Another hurricane season is the last thing Galveston wants to think about after last year's devastation from Hurricane Ike.
"Hurricane season got here a lot quicker than I thought it would. I'm still busy working on my own house, trying to get back in there," said Steve LeBlanc, manager of the island city 50 miles southeast of Houston. "But we are busy getting prepared for another season."
As the 2009 hurricane season began this week, many of Galveston's residents were still mired in repairs nearly nine months after the costliest disaster in Texas history came ashore with 110-mph winds and 12-foot storm surge on Sept. 13.
During Galveston's annual hurricane preparedness meeting on Wednesday, Mayor Lyda Ann Thomas and other officials warned the approximately 12,000 island residents who ignored an evacuation order for Ike: This time, leave when we ask you to.
The popular tourist beach city is recovering and rebuilding. Stacks of new lumber and plywood are piled on front yards of gutted homes being rebuilt by construction workers who have been a common sight in island neighborhoods for months now.
The recent Memorial Day weekend saw 250,000 visitors to the island, on par with previous years.
In The Strand, Galveston's historic Victorian district, which was inundated with mud, sewage and damaging flood waters, about 75 percent of businesses have reopened.
On Galveston's famed Seawall, construction has begun to rebuild Murdoch's, a nearly century-old iconic gift shop that was washed away by Ike.
All but three hotels on the island have reopened. Hotel occupancy tax receipts are down 20 percent so far this year, but tourism officials attribute that as much to the recession as to post-hurricane problems.
"We are encouraged to see that tourists are coming back and they haven't forgotten about Galveston," said RoShelle Gaskins, a spokeswoman for the Galveston Island Convention and Visitors Bureau.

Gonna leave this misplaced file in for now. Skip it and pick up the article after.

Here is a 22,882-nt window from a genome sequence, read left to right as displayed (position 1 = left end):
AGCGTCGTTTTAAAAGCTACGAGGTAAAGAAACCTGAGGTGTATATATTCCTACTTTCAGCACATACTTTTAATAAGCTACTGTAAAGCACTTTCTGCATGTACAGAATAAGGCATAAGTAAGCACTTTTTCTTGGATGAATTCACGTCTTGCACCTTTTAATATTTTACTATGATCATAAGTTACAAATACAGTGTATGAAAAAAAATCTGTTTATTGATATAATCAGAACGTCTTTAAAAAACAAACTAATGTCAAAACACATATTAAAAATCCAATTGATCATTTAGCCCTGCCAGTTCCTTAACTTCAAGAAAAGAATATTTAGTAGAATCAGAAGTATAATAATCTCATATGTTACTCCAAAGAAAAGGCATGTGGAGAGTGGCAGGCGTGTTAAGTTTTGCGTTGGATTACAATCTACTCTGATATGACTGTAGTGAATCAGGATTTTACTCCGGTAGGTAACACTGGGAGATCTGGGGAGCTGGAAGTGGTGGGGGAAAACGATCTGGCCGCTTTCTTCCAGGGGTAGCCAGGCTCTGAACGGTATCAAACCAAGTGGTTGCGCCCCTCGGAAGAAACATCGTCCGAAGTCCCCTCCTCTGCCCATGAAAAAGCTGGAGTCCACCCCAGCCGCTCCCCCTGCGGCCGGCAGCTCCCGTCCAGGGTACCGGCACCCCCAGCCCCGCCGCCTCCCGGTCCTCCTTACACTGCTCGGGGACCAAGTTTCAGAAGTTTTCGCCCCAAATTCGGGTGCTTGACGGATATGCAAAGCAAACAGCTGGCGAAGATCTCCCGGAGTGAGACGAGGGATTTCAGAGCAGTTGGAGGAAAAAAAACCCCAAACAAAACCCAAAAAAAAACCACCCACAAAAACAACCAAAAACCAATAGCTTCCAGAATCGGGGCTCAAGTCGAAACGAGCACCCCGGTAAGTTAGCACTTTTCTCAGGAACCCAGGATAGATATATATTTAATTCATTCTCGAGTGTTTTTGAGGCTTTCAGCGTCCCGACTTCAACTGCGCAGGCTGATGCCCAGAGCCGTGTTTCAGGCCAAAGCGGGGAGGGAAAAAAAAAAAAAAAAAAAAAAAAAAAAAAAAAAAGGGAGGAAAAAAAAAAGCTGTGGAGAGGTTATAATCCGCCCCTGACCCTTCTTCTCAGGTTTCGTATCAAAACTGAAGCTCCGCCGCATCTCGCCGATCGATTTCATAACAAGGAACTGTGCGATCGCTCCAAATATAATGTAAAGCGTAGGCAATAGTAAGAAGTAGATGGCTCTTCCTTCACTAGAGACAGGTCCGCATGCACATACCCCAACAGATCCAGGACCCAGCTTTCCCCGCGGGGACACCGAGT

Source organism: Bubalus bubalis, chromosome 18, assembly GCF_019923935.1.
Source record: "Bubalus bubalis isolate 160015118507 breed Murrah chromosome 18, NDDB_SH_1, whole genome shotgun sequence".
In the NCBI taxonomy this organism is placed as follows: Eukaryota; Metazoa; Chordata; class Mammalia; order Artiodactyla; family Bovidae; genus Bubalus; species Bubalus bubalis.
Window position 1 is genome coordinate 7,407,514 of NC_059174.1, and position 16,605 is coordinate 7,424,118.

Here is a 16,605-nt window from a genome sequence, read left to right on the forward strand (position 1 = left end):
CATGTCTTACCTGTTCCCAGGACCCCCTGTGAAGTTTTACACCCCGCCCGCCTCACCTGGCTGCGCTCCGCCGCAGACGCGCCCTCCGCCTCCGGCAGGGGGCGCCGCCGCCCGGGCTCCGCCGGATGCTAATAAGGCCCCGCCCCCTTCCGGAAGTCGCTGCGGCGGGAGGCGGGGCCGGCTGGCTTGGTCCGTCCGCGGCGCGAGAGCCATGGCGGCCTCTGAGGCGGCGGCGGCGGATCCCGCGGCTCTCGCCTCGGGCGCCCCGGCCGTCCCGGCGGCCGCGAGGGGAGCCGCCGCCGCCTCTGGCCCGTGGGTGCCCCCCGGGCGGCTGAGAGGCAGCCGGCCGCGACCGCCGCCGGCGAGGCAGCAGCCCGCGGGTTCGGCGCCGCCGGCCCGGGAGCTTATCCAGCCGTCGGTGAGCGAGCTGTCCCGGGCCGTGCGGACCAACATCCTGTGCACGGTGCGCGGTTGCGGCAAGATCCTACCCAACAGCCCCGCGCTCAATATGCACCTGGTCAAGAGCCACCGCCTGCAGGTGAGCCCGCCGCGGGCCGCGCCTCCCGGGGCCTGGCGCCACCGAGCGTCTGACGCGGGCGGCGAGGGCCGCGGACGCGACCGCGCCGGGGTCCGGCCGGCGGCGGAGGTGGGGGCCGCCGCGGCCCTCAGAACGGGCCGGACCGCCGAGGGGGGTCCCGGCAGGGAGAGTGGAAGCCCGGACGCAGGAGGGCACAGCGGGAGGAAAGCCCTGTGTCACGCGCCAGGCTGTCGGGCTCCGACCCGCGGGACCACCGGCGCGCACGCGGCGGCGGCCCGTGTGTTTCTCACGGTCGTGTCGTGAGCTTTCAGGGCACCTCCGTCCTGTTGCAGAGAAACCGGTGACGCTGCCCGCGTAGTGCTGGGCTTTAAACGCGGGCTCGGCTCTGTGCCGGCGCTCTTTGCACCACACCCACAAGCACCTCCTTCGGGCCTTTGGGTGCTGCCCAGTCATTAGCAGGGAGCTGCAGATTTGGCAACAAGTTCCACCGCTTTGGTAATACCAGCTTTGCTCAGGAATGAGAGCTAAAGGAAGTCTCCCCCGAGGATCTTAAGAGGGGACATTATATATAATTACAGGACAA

On a recent weeknight, Galveston's popular seawall beaches, which were partially washed away by Ike but have since been replenished with 500,000 cubic yards of sand, were filled with tourists and locals.
"It's better than I thought it would be," Vaughn said. "We had heard there was still devastation."
Thomas said she has been encouraged by the pace of Galveston's recovery. But she noted that the city, whose pre-Ike population of 58,000 was just 45,000 now, still has a long way to go.
The University of Texas Medical Branch at Galveston, the city's and county's biggest employer, which laid off 3,000 workers shortly after the storm, is still limping along after suffering more than $1 billion in damage from Ike.
While many homes are being rebuilt, some remain in disrepair while others have been cleaned out but now sit as empty shells. Ike's storm surge and winds damaged 75 percent of Galveston's homes.
Patricia Cooper's two-bedroom home sits as one of these empty shells.
Other homes in Cooper's neighborhood were also unoccupied. Some had "For Sale" or "For Lease" signs on their front yards.
"I might have to sell it if I don't get help. I can't go on like this," said Cooper, 52. "I'm taking it one day at a time."
Bad luck has hampered some of the rebuilding efforts. On Wednesday, an accidental fire destroyed at least 60 units of an Ike-damaged waterfront resort on Galveston's seawall. Repairs were about a month away from being completed.
Herbert Turner is hoping he can move back into his Ike-damaged two-bedroom condo in about three weeks.
But moving back into his home won't completely allay his fears that Galveston seems more vulnerable this hurricane season.
Yet he still remains positive about the future.
"I do know Gulf Coast people are resilient people," he said. "People who live here have a passion for this place and will do what they can to bring it back."
Source: AP Features